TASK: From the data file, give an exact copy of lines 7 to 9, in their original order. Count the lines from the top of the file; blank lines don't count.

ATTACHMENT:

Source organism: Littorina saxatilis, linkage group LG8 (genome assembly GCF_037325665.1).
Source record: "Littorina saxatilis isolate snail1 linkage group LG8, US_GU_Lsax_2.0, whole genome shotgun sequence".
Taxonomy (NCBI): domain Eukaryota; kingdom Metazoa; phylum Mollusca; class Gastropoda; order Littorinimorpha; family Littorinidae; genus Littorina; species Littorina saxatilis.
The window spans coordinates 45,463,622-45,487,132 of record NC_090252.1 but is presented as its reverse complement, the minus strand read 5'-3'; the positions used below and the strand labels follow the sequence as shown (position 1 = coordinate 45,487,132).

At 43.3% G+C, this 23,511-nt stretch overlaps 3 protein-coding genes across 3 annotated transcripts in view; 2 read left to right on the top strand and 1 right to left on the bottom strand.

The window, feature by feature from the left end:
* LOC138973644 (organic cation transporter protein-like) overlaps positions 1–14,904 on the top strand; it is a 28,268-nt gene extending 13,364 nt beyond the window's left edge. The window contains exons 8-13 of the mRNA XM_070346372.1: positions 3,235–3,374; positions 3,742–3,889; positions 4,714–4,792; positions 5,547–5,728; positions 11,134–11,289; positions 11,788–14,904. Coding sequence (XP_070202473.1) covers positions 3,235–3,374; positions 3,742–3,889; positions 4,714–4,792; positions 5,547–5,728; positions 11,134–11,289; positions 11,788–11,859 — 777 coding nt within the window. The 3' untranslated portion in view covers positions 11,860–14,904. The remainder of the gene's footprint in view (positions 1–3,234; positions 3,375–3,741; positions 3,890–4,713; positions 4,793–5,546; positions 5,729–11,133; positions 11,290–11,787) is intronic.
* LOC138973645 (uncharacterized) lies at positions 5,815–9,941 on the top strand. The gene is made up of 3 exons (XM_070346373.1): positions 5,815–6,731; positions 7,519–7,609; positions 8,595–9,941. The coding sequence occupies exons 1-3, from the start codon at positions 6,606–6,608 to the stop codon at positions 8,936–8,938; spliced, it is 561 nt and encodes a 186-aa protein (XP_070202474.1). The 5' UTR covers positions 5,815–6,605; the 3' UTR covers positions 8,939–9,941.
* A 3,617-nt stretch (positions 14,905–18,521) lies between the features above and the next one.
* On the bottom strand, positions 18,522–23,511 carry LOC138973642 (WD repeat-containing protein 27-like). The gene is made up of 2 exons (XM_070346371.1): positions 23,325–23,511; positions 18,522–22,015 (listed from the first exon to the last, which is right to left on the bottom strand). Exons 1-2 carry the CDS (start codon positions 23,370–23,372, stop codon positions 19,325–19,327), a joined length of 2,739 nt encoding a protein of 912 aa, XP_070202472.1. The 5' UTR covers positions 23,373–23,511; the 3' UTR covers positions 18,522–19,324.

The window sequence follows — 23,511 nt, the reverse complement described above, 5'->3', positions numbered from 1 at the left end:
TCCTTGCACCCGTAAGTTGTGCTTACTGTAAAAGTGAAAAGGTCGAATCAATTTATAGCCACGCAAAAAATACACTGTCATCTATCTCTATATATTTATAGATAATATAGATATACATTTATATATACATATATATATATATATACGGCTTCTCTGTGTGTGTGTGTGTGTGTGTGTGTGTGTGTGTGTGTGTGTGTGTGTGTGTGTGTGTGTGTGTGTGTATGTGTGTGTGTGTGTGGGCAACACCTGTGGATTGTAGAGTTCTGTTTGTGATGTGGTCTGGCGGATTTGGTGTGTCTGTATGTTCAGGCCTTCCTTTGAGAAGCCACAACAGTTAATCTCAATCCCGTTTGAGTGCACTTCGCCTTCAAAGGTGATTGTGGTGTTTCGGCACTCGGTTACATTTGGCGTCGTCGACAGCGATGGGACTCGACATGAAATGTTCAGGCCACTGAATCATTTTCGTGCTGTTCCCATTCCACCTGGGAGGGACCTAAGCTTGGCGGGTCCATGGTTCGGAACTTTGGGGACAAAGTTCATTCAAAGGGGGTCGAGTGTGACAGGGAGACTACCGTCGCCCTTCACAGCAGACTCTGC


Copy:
* LOC138973644 (organic cation transporter protein-like) overlaps positions 1–14,904 on the top strand; it is a 28,268-nt gene extending 13,364 nt beyond the window's left edge. The window contains exons 8-13 of the mRNA XM_070346372.1: positions 3,235–3,374; positions 3,742–3,889; positions 4,714–4,792; positions 5,547–5,728; positions 11,134–11,289; positions 11,788–14,904. Coding sequence (XP_070202473.1) covers positions 3,235–3,374; positions 3,742–3,889; positions 4,714–4,792; positions 5,547–5,728; positions 11,134–11,289; positions 11,788–11,859 — 777 coding nt within the window. The 3' untranslated portion in view covers positions 11,860–14,904. The remainder of the gene's footprint in view (positions 1–3,234; positions 3,375–3,741; positions 3,890–4,713; positions 4,793–5,546; positions 5,729–11,133; positions 11,290–11,787) is intronic.
* LOC138973645 (uncharacterized) lies at positions 5,815–9,941 on the top strand. The gene is made up of 3 exons (XM_070346373.1): positions 5,815–6,731; positions 7,519–7,609; positions 8,595–9,941. The coding sequence occupies exons 1-3, from the start codon at positions 6,606–6,608 to the stop codon at positions 8,936–8,938; spliced, it is 561 nt and encodes a 186-aa protein (XP_070202474.1). The 5' UTR covers positions 5,815–6,605; the 3' UTR covers positions 8,939–9,941.
* A 3,617-nt stretch (positions 14,905–18,521) lies between the features above and the next one.